What are the penalties if Cambodia doesn't manage to meet its commitments?
Bad image to start with. Our WTO accession has had so much limelight, the side effect is the same, so we have no reason to lose this image. We've managed to get such good, positive coverage so this is an aspect that if I continue to stay in this job I will pursue.
A lot of people are critical of the WTO as a rich countries club. What do you think are the risks for Cambodia?
I think that the case of Cambodia is a unique case in the accession process. Cambodia happens to have the label of LDC, but the reality of our country, the reality of our economy having gone through the genocide makes it so much different.
That's why when I negotiated I realized that I could not go with a template. I had to customize to the reality of Cambodia, and funnily enough the private sector in this country is so aggressive, and the last ten years we've been so open, that as a policymaker I'm following behind the market forces.
Our state-owned enterprises have been privatized a long time now. That's one of the templates-you have to privatize this, this and this. We don't have to worry about that. Liberalization: well the last ten years we've been so open already, our policy has always been to attract FDI and therefore that is the de facto equivalent to liberalization.
For example higher education: you look around, even Kao Kim Hourn has his own university now. And I said to him, 'Brother, you know the Ministry of Education doesn't have yet a clear higher education policy in terms of accreditation, so do you think you're going a little fast?' He said, 'Brother, if the demand is there, I've got to provide the supply'.
To me it's a case that we don't have the problems of other LDCs where their societies and systems are so closed already. So the trick for us is to consolidate this open market.
I tell my colleagues in higher education that with the commitment to the WTO I'm just locking in what you've already allowed with these private universities to grow. So I'm just locking that in so that the different ministries will have to use it as the basis of their policy agenda so for the next couple of years.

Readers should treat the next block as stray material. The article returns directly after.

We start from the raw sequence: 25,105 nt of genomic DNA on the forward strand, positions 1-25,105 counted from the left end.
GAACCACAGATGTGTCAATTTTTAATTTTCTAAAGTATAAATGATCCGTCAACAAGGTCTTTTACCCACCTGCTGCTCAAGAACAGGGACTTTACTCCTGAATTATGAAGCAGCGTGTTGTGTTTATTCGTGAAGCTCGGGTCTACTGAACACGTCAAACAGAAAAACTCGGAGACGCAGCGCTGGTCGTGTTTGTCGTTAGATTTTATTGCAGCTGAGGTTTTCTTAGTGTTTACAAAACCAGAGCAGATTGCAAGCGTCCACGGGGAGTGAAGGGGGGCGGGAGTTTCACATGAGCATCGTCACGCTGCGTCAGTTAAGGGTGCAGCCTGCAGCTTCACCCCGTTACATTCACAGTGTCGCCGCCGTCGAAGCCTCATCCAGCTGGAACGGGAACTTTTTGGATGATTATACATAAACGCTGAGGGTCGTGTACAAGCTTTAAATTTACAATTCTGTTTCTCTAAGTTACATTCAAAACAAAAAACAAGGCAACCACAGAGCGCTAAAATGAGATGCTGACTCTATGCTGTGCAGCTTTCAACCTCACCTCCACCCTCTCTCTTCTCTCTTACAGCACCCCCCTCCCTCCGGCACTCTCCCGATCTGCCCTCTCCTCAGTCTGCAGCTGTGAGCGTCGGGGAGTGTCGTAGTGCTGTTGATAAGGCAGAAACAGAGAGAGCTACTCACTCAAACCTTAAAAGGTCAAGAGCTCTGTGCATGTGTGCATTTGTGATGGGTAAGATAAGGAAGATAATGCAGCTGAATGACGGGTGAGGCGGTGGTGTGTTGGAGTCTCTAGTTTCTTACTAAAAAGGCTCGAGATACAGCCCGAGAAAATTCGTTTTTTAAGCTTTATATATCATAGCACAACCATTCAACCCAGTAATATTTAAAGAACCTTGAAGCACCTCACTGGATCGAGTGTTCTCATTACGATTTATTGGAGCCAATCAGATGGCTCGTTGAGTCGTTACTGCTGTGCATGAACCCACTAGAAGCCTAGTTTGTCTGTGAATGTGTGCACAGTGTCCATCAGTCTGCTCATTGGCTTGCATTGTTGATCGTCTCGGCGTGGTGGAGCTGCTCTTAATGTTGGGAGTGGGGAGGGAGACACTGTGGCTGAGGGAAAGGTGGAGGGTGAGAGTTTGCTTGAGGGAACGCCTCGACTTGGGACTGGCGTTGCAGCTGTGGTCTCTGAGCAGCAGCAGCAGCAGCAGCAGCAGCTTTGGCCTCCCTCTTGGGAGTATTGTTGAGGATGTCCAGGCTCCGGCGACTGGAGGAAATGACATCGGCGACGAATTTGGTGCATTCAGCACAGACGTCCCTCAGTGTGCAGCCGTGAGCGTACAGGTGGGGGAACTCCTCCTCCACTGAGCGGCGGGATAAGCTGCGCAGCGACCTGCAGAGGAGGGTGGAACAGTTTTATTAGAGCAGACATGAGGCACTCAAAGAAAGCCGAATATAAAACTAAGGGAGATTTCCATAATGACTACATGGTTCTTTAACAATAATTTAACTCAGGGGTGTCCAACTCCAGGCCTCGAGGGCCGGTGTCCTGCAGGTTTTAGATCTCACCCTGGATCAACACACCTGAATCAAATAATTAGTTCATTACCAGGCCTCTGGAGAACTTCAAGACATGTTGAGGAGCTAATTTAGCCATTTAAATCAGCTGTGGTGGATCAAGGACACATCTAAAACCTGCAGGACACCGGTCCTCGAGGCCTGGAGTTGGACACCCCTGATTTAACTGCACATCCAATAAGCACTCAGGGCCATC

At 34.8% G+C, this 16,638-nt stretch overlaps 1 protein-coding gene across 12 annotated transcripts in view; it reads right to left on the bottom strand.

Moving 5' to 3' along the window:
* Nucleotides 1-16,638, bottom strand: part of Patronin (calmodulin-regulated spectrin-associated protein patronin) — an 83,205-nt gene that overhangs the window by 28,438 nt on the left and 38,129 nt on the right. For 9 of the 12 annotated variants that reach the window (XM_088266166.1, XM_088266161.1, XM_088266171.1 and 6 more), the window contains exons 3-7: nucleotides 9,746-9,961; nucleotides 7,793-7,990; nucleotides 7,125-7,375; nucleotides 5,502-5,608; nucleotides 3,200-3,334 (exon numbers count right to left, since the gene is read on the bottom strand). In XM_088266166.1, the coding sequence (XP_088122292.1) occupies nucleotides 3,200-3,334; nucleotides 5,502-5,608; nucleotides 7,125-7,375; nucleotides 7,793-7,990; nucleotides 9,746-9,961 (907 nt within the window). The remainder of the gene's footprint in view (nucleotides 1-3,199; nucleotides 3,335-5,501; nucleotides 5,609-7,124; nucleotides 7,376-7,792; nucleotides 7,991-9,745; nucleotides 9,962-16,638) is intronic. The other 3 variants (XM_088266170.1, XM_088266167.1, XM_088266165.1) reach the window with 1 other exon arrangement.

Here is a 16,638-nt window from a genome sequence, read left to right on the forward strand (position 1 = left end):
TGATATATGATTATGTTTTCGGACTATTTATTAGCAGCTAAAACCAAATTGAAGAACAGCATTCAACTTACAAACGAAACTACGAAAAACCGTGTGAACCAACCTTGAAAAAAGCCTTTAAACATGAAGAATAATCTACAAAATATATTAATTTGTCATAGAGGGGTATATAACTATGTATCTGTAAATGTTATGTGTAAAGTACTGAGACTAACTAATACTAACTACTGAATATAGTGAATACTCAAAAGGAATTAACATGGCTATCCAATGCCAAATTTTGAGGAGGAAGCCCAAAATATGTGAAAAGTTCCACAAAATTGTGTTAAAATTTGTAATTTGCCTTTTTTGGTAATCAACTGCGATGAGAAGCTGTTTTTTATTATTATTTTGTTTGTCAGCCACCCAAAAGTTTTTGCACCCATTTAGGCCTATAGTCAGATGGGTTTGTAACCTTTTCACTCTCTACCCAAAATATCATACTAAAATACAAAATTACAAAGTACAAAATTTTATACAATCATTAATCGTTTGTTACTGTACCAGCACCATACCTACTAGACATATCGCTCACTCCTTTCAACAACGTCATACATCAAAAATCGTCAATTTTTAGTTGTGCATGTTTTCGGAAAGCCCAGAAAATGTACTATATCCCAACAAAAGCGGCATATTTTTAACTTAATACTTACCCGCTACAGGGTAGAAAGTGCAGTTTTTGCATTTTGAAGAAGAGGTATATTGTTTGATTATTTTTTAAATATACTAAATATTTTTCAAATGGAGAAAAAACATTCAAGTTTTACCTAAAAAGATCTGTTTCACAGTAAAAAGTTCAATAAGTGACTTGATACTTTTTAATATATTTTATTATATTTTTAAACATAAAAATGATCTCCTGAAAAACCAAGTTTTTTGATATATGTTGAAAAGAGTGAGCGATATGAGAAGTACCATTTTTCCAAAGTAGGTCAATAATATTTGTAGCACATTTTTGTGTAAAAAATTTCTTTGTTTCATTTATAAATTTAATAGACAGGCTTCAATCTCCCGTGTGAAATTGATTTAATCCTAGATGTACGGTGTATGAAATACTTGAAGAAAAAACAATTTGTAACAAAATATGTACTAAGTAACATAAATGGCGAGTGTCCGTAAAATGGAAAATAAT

So in the education example, since we've committed we must put the emphasis on working on the accreditation policy. It doesn't matter who will be the new minister. It has to be at the top of the agenda.
In tourism we've committed to allow foreign investment in only three-star and up hotels. When you want to protect your own industry you ask what would be the impact on your own country. So we ask, 'How many Cambodians would have a million dollars or up to open a hotel?' Not many. So since we're not in a position to compete, let's open up.
But how many would have $20,000 to start a guesthouse? A lot, so we're not going to open that. We protect the local, but do not close the door to foreign investment.
In one sense there's a hidden regulation in the Cambodian economy. The mobile phone market may technically be open but we've seen a problematic relationship between one of the companies and the minister-will the WTO be able to address that kind of hidden regulation?
Yes, because the WTO is about transparency as one of the three main principles. In the service sector we have a set of principles of transparency and we commit upon accession that Cambodia will respect these principles.
So if you apply for a license, we are obliged to follow the principle. It's a very objective criteria. It is not discretionary and if it's not followed the company can take the matter or the country can take the matter to the dispute panel and Cambodia doesn't want that.
Every constraint should be tackled. I don't see anything but hard work. There's no magic, we just have to roll up our sleeves. Getting our stakeholders to come along will be a major challenge. When we get back from Cancun I see a major drive.
But I'm happy because the other two parties did not make a case out of this during the election. Meaning that deep down they believe it is the right thing to do also. I think it's important because we need their vote to ratify the accession package. We need their blessing when we push so many laws.
We'll have in the next two or three years maybe 40 pieces of legislation. So I find that it's a matter of taking the time to explain to my colleagues the pros and cons. They are not objecting they are just asking, 'Hey, what the hell am I getting into here?'
These are the efforts that have paid off for me. I believe it's the right thing to do. It's not easy, but the other option is not pretty. Try to stay out: when you live under economic embargo you'll see what it's like. In the last ten years of openness we've gone from ox-carts to Mercedes-come on, give me a break!